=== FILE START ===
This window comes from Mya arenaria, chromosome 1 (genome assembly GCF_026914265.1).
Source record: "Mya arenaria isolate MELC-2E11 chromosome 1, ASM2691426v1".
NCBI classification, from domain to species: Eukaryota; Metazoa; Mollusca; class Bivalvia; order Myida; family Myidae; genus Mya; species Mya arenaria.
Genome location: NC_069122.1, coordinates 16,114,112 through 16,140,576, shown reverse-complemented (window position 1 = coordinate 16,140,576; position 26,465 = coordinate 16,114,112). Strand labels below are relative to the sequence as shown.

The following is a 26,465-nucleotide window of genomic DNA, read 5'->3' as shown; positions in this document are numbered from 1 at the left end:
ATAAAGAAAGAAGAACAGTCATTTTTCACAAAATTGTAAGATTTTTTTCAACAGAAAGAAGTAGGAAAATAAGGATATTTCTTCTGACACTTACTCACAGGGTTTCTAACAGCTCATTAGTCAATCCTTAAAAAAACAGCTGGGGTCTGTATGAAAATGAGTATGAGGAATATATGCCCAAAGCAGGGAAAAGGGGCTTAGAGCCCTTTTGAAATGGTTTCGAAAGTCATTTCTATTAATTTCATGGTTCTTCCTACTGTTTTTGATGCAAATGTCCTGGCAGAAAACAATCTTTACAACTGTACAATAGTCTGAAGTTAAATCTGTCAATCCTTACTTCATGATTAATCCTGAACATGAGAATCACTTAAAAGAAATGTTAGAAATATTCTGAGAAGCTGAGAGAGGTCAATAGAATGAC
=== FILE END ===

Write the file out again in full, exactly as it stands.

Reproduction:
This window comes from Mya arenaria, chromosome 1 (genome assembly GCF_026914265.1).
Source record: "Mya arenaria isolate MELC-2E11 chromosome 1, ASM2691426v1".
NCBI classification, from domain to species: Eukaryota; Metazoa; Mollusca; class Bivalvia; order Myida; family Myidae; genus Mya; species Mya arenaria.
Genome location: NC_069122.1, coordinates 16,114,112 through 16,140,576, shown reverse-complemented (window position 1 = coordinate 16,140,576; position 26,465 = coordinate 16,114,112). Strand labels below are relative to the sequence as shown.

The following is a 26,465-nucleotide window of genomic DNA, read 5'->3' as shown; positions in this document are numbered from 1 at the left end:
ATAAAGAAAGAAGAACAGTCATTTTTCACAAAATTGTAAGATTTTTTTCAACAGAAAGAAGTAGGAAAATAAGGATATTTCTTCTGACACTTACTCACAGGGTTTCTAACAGCTCATTAGTCAATCCTTAAAAAAACAGCTGGGGTCTGTATGAAAATGAGTATGAGGAATATATGCCCAAAGCAGGGAAAAGGGGCTTAGAGCCCTTTTGAAATGGTTTCGAAAGTCATTTCTATTAATTTCATGGTTCTTCCTACTGTTTTTGATGCAAATGTCCTGGCAGAAAACAATCTTTACAACTGTACAATAGTCTGAAGTTAAATCTGTCAATCCTTACTTCATGATTAATCCTGAACATGAGAATCACTTAAAAGAAATGTTAGAAATATTCTGAGAAGCTGAGAGAGGTCAATAGAATGAC